wellness through education to support healthy living for people of all ages.
Caregivers of children age 3 to 5 years will walk away with new ideas which integrate literacy, healthy eating, and physical
activity. Participants will receive a copy of the HOP Early Learning Practitioners Resource. Come ready to learn activities
that help you to spend time playfully and productively with children.
Diane Stewart is an Early Childhood Educator and has worked in the field since 1994.She is currently working as the
Manager of Tee Pee Tot Daycare in Cawston B.C.
There is no toy that brings greater joy or has greater learning value than the old fashioned wooden building blocks. Block
play helps with social development, intellectual growth, balance, perception, and small and large muscle coordination.
Research has linked block play by young children with improved language and mathematical skills. Join Louise for a
“Block Party” and rediscover the joy of learning!
Louise Heck is a mother of four and a grandmother. She began her child care career as a Family Child Care Provider in
Alberta and has since obtained her Early Childhood Educator certification with Special Needs and Infant Toddler citations.
Currently, she coordinates the Boundary Child Care Resource and Referral. Time and experience has only increased her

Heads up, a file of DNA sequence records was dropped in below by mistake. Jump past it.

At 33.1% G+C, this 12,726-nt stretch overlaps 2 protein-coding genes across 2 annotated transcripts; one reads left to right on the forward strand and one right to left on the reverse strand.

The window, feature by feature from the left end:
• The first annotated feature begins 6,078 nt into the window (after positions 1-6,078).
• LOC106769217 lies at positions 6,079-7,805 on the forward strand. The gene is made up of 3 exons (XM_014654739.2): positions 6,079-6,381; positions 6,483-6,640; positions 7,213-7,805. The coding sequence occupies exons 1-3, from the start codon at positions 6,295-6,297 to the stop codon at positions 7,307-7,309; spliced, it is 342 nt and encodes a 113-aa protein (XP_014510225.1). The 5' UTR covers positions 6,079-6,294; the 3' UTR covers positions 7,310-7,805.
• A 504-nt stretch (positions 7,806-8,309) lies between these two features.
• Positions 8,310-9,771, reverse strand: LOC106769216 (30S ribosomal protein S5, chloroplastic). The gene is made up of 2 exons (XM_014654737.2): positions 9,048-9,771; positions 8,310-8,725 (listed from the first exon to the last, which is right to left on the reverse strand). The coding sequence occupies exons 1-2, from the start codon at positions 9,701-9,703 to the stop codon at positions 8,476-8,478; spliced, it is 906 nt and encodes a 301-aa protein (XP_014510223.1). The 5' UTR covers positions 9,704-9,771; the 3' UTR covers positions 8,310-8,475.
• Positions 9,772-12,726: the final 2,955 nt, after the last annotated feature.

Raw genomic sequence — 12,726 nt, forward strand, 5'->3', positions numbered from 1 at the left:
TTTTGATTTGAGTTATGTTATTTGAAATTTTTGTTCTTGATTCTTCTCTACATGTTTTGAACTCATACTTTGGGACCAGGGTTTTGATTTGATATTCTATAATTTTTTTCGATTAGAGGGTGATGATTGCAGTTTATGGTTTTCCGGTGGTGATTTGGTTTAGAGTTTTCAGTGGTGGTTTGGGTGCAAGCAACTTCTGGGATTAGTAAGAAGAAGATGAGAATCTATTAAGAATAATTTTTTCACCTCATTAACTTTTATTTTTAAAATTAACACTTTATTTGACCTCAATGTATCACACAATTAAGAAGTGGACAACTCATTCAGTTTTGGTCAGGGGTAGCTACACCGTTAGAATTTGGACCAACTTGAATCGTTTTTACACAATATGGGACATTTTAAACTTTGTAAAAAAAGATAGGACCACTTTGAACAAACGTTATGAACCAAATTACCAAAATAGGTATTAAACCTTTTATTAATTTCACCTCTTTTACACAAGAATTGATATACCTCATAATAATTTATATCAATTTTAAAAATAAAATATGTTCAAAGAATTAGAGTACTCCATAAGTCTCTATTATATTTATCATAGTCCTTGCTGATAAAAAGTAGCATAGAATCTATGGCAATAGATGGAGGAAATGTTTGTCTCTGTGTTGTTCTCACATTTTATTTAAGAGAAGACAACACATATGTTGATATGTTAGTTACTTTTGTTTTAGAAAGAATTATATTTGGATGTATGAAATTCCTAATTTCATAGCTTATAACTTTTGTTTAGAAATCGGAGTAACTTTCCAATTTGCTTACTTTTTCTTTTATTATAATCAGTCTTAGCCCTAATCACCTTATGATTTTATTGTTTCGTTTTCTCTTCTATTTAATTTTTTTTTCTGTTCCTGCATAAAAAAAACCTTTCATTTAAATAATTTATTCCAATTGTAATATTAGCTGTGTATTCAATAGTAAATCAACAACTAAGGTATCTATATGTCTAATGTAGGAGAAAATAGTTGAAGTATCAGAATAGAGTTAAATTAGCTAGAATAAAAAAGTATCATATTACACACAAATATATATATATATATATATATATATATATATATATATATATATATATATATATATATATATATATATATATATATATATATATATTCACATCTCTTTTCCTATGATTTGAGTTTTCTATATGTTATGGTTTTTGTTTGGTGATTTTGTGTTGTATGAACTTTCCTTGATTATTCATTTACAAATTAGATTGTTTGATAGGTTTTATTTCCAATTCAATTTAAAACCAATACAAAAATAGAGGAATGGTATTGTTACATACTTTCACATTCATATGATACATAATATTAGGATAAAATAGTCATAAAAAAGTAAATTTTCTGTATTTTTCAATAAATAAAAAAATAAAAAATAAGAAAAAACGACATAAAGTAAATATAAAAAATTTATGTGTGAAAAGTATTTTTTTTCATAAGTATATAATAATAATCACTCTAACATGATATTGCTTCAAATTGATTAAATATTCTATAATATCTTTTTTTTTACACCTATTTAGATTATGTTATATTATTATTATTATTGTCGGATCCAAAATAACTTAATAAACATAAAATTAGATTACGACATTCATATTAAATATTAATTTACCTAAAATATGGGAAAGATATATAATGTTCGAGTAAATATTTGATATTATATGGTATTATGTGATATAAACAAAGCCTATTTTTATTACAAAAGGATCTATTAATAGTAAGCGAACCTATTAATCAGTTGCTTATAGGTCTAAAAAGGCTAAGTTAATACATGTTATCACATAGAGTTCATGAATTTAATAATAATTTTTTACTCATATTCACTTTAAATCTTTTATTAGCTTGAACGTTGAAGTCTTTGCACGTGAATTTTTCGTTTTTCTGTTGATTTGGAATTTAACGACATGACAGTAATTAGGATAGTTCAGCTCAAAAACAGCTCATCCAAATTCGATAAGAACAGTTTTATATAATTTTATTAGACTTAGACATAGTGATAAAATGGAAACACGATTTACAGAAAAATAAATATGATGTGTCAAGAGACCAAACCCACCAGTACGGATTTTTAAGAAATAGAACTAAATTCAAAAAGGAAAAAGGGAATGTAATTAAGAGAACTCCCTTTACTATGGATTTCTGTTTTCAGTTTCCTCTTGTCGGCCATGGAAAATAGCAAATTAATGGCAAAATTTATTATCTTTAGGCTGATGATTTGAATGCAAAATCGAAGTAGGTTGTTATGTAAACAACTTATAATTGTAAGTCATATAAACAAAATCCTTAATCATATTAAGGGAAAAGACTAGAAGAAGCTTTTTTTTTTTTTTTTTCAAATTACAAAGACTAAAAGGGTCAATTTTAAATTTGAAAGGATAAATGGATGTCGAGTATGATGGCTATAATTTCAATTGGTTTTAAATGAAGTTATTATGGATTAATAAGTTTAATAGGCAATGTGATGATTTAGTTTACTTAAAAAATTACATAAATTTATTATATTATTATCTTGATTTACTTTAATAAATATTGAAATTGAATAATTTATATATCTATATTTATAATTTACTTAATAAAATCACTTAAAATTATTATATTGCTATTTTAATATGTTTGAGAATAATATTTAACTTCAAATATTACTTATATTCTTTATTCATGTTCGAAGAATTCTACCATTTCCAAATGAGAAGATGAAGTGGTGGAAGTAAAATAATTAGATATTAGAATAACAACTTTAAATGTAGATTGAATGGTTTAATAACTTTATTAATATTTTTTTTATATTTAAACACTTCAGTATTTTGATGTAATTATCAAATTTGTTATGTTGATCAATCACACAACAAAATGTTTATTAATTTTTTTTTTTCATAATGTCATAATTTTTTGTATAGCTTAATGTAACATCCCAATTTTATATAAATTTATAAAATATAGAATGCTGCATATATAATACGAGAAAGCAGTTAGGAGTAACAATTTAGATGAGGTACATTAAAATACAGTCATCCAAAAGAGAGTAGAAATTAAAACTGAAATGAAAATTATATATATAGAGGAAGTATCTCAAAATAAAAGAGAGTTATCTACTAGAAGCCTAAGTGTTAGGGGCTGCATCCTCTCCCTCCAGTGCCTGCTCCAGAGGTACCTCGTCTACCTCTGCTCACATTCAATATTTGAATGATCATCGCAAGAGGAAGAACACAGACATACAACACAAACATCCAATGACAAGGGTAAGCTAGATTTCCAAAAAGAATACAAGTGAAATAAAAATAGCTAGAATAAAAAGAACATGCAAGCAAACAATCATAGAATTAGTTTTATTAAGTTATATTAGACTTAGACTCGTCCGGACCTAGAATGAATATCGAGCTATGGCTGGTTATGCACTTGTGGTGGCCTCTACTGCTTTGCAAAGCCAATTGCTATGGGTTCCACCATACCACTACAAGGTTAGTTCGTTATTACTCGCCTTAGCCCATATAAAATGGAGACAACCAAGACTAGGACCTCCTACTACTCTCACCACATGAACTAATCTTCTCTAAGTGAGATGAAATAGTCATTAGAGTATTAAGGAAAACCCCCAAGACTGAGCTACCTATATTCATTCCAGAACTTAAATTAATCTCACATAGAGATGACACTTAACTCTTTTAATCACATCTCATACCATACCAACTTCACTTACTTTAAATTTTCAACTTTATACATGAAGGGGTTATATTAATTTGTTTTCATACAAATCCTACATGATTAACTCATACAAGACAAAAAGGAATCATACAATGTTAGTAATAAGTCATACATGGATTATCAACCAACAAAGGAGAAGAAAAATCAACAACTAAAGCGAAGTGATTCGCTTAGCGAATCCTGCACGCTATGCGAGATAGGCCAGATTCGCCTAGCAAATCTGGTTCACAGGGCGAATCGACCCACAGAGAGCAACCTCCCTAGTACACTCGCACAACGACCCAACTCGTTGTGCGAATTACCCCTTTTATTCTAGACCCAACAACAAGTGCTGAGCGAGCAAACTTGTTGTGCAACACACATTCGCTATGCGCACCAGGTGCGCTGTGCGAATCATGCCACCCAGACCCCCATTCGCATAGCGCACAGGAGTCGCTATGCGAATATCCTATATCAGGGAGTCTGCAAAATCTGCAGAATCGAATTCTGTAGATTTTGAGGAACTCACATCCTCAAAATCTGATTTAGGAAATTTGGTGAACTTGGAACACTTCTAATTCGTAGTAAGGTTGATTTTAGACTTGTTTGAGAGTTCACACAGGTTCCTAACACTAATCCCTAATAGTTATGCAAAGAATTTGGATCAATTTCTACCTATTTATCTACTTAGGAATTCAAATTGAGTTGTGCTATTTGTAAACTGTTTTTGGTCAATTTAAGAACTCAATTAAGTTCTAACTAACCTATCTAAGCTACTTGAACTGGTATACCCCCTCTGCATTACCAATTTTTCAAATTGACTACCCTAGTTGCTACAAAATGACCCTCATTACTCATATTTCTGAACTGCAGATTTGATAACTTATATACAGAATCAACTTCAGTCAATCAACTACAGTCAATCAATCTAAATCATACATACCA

enthusiasm for children.
Alphabet Soup is an early literacy program for pre-schoolers and their parents or caregivers. Children learn about cooking
and nutrition, songs, stories and crafts all centered on a literacy theme. These activities include “reading” recipe cards,
measuring, mixing, and listening to stories, singing rhymes and songs, learning new vocabulary, creating alphabet
scrapbooks and practicing good manners. This is an invaluable program for preparing children for kindergarten.
Participants in this workshop will explore various print and web-based resources dealing with kids in the kitchen, talk
about nutrition, discuss ways to create fun in the kitchen, learn new rhymes, develop their own picture recipes and
measure and mix their own “recipe in a jar” to take home.
Lizanne Eastwood is the Family Literacy Coordinator in Grand Forks and the West Boundary, working with The
Columbia Basin Alliance for Literacy. Her passions include reading, cooking and children, so the creation of the Alphabet
Soup program was a natural fit. Lizanne is also a home schooling parent of two teens, a Mother Goose Facilitator and
works at the Grand Forks Public Library. She believes that the more time we spend with our children in the early years;
playing, cooking, reading and learning, the better prepared they are to live a rich and meaningful life.
Experience arts and crafts from a child’s perspective. Participants in this session will have fun learning why the love of
arts & crafts for children is in the DOING, not the finished product. Explore fun and creative activities, and take home lots